I make no apologies for the number of tulip photos you will see this week. The first few photos are of tulips grown in pots in previous years that have come back again this year, proving that although tulips prefer a cold spell over winter and a hot baking summer, sometimes you are lucky enough to have them return despite a truly horrendous wet winter.
So I begin with a big welcome to the tulips. I am a little worried that so many of you are flowering right now, it would be nice if you could practice some social distancing and take it in turns to open up. The sunshine that has been with us all week has prompted many of you who are supposed to flower in late April and early May to join in with the early birds. Don’t. Stoppit. Your time will come.
Those of you who have followed my blogs for a while, including the flower blog which is currently in hibernation, will know all about my love of tulips. I cannot get enough of them, though this year I was seduced by lots of miniature daffodils and narcissi. My colour range is normally dark purples/reds and the orange/copper/bronze shades.
I have experimented with Parrots (and hated them) and last year I tried the well-known ‘Belle Epoque’ which is a delightful apricot/pink/coffee-cream confection, but again as a double flower, not really suitable in the windy conditions experienced in my garden. Along with the softer pastel theme I chose ‘Apricot Beauty’ and ‘Apricot Foxx’ – neither of which appealed to me.
So this year I went for a collection of six different lily-flowering tulips (also known as FlutedTulips) as I like the elegant look of them with their slender flowers and often pointed, recurving petals. ‘Ballerina’ have been a favourite of mine for several years, the colour and the scent being exceptional. I planted them in separate pots so I could mix and match the colours however I wanted.
(1) Tulipa ‘Lasting Love’ – A deep red tulip with darker tones. If you look this one up then you will find some photos that are much darker than mine. Some looking much more purple. Mine are distinctly red. Maybe they will darken with age? They are very lovely though so I am not too concerned.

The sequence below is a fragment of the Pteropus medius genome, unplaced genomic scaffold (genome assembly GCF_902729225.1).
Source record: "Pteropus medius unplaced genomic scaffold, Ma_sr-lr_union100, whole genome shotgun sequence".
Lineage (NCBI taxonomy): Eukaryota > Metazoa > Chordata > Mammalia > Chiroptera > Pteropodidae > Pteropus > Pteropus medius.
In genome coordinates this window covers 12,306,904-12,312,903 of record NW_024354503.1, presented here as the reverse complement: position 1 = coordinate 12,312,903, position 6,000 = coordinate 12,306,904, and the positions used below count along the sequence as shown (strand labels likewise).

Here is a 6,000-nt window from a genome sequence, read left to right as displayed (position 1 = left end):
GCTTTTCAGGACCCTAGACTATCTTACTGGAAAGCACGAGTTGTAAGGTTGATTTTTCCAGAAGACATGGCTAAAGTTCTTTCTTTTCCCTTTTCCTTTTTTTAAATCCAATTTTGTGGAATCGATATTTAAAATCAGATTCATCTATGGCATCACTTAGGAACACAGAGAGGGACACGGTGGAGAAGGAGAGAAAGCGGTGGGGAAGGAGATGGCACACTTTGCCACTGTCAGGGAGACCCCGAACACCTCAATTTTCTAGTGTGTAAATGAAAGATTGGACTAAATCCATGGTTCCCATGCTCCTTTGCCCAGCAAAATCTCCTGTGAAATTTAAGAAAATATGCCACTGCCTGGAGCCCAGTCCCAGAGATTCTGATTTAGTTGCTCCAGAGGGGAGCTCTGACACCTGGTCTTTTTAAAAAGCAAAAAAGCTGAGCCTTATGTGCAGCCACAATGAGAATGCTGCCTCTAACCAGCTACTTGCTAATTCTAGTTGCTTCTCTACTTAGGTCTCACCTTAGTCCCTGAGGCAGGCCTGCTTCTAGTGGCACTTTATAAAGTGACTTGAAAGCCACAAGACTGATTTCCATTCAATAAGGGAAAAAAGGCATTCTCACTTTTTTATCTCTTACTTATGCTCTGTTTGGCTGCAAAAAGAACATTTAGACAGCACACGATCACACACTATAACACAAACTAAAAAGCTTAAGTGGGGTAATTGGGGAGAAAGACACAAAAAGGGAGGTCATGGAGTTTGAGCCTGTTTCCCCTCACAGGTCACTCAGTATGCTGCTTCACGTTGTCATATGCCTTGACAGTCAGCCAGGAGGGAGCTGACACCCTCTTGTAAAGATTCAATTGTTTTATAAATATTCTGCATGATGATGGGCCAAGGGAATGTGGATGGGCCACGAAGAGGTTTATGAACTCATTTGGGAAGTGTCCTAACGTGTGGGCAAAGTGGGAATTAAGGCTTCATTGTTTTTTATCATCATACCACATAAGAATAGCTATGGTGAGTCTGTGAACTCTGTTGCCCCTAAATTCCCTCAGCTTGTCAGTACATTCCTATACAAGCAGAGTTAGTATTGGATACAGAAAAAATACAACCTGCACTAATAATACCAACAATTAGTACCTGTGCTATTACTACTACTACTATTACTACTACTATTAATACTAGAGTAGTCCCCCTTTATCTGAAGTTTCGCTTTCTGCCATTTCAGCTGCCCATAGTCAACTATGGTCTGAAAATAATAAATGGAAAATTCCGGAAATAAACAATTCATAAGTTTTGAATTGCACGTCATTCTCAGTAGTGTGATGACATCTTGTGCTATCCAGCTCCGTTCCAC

(2) Tulipa ‘West Point’ – I have never grown a yellow tulip. Yellow for me is a colour I associate with daffodils in spring. But this was in the collection I bought. This photo is taken with the white Ipheion in the foreground and Tulipa ‘Red Shine’ in the background. Definitely a fluted tulip!
(3) Tulipa ‘Red Shine’ is a glowing ruby-red flower with the lovely elegant lily-flowered shape. It gets its name from the way the petals literally shine when struck by the sun. According to the description by J.Parkers this should have a yellow base. It hasn’t. Edit: seen fully open this afternoon I noticed that it does have a white base! And it really glows in the sunshine.
(4) Narcissi Tete a Tete Double (Pencrebar). I bought these bulbs last year but most failed to flower. I am delighted to see more of them appear this year, a little later than the single variety or the white ‘Toto’. I ought to plant them with some of the dark blue Muscari next year to make a more spectacular bowl. This bulb produces large fully double golden yellow flowers in February to March with a fabulous sweet fragrance. Great for containers, borders with its height of 15-20cm, but they do seem to hang their pretty heads.
(5) Narcissus ‘Thalia’ is one of the few daffodils that open out pure white, this is refined and elegant, a greeny-white flower, multi-headed and scented. A well-known classy favourite since 1916, it is also a very good cut flower. I featured this flower a couple of weeks ago in bud, but now it is fully open and looking good in the sunshine. Planted at the bottom of my garden it shines out.
(6) Saxifrage arendsii ‘Pixie Rose’ is in my Belfast sink. It was doing really well throughout most of the winter, but eventually succumbed to the wet weather and some of it rotted. I was therefore very happy to see some flowers on it this week. If it continues to grow then it will come indoors next winter!
And finally with the dry weather I have managed to clear the new bed I created last autumn of all the weeds that shot up (buttercups mainly) and spread over a bag of bark chippings. Two plants in pots – a hydrangea and a hellebore – have been planted too, so we’ll see how they fare.
While we are having to stay at home and practice social distancing in these distressing times those of us with gardens are so much more lucky that those without. Sharing them through the Prop’s meme will allow everyone to enjoy the spring flowers and help to keep stress at bay. And those in the southern hemisphere can share their autumn colours.
As always, if you want a peek over other people’s garden walls then please pop over to our host, the lovely Jon, AKA ‘The Propagator’ where you find links to many more wonderful garden enthusiasts from all over the world.
Take care out there!
See here for the participant’s guide.